You have a complicated life so you tell a complicated story. I probably can’t address all of your concerns in a letter but maybe I can give you a start.
You live in two worlds (headscarf and no scarf) but you don’t feel you belong in either. You have done what is called “pairing.” Psychologically you have put together a way of being in the world with the scarf. When you wear the scarf, you behave in the way of Islam. When you take it off, you feel more free to explore the world your sister likes. My guess is that you feel you can’t win. With the scarf, you feel awkward and unable to be social. But without it, you feel guilty. One way you handle the tension is to feel superior to everyone else. But because you are also sensitive, you realize your opinions about just about everyone else except god are probably not fair.
To answer one of your many questions, you may not have known your father personally but you know him by reputation. It seems that all of your older siblings are still reacting to their much longer and damaging relationship with him. They didn’t have a positive role model for relationships and they haven’t been able to make a positive role model for you to follow either. In that way, your father is still very present in your family.
You are asking important and very complicated questions. You are struggling with finding an identity for yourself that is comfortable. Although it is a more difficult struggle for you because of your background, it is nonetheless a usual and important part of growing up.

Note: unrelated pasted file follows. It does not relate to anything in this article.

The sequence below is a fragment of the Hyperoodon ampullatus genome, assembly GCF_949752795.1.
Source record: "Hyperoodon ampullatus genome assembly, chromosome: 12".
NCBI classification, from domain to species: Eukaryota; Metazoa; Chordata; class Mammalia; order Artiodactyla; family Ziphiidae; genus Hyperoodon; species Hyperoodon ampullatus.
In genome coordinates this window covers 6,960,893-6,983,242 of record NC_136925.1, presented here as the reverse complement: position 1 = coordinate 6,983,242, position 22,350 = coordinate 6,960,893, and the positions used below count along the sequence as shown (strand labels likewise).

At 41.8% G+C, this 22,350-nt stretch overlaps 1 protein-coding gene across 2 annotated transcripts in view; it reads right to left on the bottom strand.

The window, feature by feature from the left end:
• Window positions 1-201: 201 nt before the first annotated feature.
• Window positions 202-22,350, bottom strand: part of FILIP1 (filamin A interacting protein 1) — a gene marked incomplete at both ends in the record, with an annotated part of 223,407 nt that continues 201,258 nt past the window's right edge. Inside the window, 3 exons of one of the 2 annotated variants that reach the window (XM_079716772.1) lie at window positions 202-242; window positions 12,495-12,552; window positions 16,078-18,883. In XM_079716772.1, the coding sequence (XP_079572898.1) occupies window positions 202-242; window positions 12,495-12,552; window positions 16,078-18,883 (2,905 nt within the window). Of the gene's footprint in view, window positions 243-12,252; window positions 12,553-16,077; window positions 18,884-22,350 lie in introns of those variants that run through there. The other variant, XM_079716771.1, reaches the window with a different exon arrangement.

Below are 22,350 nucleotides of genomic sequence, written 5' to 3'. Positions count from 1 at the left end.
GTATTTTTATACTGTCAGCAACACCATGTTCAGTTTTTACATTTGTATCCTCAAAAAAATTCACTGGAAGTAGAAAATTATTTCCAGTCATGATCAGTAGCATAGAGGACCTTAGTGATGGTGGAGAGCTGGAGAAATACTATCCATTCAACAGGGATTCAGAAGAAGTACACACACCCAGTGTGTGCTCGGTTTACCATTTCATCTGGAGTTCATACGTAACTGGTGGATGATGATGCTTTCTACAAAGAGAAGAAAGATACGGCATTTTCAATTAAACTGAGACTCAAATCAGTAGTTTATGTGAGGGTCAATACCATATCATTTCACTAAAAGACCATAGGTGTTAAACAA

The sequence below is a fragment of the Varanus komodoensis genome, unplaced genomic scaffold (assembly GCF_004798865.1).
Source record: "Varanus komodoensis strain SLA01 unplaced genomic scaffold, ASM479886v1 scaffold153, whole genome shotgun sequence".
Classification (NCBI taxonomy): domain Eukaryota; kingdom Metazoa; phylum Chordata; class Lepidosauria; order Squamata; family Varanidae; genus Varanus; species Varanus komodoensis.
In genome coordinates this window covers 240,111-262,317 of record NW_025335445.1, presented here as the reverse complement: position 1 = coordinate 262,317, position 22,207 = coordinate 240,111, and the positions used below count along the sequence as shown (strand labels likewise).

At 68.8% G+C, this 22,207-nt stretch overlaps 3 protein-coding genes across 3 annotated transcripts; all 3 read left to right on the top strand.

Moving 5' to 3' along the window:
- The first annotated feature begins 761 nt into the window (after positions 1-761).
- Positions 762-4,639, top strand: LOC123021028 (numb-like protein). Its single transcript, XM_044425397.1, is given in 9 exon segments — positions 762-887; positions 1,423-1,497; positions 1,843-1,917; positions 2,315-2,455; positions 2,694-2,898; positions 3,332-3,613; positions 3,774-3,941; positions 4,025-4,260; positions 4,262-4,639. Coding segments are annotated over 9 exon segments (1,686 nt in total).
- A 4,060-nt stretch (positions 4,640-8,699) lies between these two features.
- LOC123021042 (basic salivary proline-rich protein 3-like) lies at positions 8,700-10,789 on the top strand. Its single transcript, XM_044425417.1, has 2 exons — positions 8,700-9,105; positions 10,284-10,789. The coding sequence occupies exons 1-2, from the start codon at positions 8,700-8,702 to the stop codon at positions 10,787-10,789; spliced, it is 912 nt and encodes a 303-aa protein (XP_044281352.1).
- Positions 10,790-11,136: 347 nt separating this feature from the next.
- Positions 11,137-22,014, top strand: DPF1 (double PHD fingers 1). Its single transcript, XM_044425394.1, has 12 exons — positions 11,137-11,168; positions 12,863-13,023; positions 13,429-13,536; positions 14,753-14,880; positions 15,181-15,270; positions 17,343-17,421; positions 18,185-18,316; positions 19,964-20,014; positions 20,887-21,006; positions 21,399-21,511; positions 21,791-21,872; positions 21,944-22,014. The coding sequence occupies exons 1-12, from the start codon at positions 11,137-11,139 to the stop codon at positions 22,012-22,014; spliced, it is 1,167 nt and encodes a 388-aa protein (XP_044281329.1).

I think it would be helpful for you to find a therapist who specializes in cross-cultural issues. Yes, there are such people. There is no reason for you to have to discover for yourself the kinds of solutions that others who walk in your two worlds have already found to be helpful. A therapist who shares your two cultures will be able to give you support and guidance that will make more sense to you. Please consider asking a trusted teacher or your doctor for the names of likely therapists. This is not being a “burden.” It’s their job to help kids like you.
I hope this helps a little. I wish you well.
This article has been updated from the original version, which was originally published here on December 4, 2009.